A randomized trial comparing tamoxifen therapy vs. tamoxifen prophylaxis in bicalutamide-induced gynecomastia

Clin Genitourin Cancer. 2012 Sep;10(3):174-9. doi: 10.1016/j.clgc.2012.03.002. Epub 2012 Apr 12.


Background: Tamoxifen (TAM) has been shown to be active against the bicalutamide-induced breast events (BEs) gynecomastia, and breast pain in patients with prostate cancer (PC). Optimal doses and schedules are not yet established. Debate still exists about whether prophylaxis with TAM is more effective than treatment of BEs when diagnosed. The results of a randomized study comparing TAM prophylaxis vs. TAM therapy are presented.

Methods: One hundred seventy-six patients with prostate cancer (PC) who were candidates for bicalutamide monotherapy were randomized to receive TAM 20 mg daily orally within 1 month from the onset of BEs (arm A) vs. TAM 10 mg daily starting simultaneously with bicalutamide (arm B). TAM was administered for up to 1 year. BEs were evaluated by a self-administered visual analogue scale. Neither ultrasonography nor calipers were used to measure the degree of gynecomastia.

Results: In arm A, BEs showed a prevalence, increasing with time up to 78.3%. After therapy with TAM they persisted in 27.7% of cases. Two patients (3%) interrupted TAM therapy because of dizziness, and 3 patients (4%) interrupted bicalutamide therapy because of painful gynecomastia. In arm B, the prevalence of BEs was 35% after 12 months of therapy. The difference in BEs between the 2 arms was statistically significant (P < .0001). The differences in prevalence of gynecomastia and breast pain between the 2 arms both favored TAM prophylaxis (P < .0001 and P < .001, respectively). Up to 35% of patients had BEs of low intensity, never requiring bicalutamide withdrawal. Two patients (3%) interrupted the treatment because of gastrointestinal intolerance. No difference emerged between the 2 arms in terms of prostate-specific antigen (PSA) response, plasma testosterone levels, and tumor progression.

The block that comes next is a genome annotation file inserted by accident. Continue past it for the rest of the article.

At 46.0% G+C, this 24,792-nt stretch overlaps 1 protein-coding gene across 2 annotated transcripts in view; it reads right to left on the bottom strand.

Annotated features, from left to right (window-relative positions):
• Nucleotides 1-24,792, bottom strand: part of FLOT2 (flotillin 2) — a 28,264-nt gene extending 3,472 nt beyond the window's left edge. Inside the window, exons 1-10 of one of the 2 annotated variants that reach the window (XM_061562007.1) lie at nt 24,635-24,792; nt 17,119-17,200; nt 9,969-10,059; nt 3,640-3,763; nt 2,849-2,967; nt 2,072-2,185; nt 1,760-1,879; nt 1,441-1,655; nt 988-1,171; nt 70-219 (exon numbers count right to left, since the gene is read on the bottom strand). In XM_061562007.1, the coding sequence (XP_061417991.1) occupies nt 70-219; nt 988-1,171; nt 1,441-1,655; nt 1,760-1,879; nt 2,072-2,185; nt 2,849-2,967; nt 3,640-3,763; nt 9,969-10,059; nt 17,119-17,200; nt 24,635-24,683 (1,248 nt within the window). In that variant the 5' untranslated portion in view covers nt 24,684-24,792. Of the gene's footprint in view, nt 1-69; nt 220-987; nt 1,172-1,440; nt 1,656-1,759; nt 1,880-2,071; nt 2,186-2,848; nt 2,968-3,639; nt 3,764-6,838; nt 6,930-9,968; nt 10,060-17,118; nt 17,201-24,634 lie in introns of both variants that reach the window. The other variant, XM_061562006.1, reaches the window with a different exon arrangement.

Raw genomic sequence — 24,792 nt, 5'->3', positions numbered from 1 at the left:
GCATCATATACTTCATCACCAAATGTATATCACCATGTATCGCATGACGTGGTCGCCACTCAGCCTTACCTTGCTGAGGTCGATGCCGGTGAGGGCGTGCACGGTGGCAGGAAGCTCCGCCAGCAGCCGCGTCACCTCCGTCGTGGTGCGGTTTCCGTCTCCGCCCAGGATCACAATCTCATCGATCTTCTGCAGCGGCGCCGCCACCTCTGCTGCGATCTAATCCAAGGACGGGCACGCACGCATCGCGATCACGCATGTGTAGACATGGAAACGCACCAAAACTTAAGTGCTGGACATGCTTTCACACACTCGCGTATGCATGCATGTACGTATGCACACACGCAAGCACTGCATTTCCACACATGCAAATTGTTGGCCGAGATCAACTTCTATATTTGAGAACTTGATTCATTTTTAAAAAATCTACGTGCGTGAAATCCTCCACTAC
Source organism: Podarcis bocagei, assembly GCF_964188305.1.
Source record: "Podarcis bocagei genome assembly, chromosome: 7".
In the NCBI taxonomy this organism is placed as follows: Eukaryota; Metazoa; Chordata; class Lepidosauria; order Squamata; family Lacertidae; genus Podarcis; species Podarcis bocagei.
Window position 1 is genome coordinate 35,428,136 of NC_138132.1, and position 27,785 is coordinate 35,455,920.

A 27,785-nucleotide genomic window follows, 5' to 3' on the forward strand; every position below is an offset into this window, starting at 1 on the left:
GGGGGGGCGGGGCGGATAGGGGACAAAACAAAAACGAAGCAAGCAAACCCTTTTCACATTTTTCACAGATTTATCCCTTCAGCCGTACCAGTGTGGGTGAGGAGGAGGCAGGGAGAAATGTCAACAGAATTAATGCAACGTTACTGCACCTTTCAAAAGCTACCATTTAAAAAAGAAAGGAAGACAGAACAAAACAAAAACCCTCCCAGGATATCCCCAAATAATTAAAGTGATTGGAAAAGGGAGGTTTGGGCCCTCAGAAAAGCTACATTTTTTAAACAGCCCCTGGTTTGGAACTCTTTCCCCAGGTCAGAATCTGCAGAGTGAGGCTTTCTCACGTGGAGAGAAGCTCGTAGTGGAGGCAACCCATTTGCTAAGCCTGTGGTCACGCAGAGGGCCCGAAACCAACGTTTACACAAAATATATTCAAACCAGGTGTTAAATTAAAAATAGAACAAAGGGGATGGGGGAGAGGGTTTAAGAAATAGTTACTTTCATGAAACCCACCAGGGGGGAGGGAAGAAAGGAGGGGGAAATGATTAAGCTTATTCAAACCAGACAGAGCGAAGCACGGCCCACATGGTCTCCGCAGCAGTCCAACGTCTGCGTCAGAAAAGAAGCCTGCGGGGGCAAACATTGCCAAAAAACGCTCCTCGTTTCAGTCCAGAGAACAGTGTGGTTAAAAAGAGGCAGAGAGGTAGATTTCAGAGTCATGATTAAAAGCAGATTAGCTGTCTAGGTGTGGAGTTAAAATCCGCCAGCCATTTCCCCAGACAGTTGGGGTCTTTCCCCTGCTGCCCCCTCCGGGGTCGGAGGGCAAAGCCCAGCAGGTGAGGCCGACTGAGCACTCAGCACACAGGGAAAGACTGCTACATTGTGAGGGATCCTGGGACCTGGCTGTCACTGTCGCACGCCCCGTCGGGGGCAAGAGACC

Conclusion: Bicalutamide-induced BEs can be prevented to a significant degree by prophylaxis with TAM 10 mg/day or effectively treated with TAM therapy 20 mg/day. Persisting BEs are of higher intensity after therapy than after prophylaxis.

Publication types

  • Comparative Study
  • Multicenter Study
  • Randomized Controlled Trial
  • Research Support, Non-U.S. Gov't

MeSH terms

  • Aged
  • Aged, 80 and over
  • Anilides / adverse effects*
  • Anilides / therapeutic use
  • Antineoplastic Agents / adverse effects*
  • Antineoplastic Agents / therapeutic use
  • Chemotherapy, Adjuvant
  • Estrogen Antagonists / therapeutic use*
  • Gynecomastia / chemically induced
  • Gynecomastia / drug therapy*
  • Gynecomastia / prevention & control
  • Humans
  • Male
  • Middle Aged
  • Nitriles / adverse effects*
  • Nitriles / therapeutic use
  • Prostatic Neoplasms / drug therapy
  • Prostatic Neoplasms / radiotherapy
  • Prostatic Neoplasms / surgery
  • Statistics, Nonparametric
  • Tamoxifen / therapeutic use*
  • Tosyl Compounds / adverse effects*
  • Tosyl Compounds / therapeutic use
  • Treatment Outcome


  • Anilides
  • Antineoplastic Agents
  • Estrogen Antagonists
  • Nitriles
  • Tosyl Compounds
  • Tamoxifen
  • bicalutamide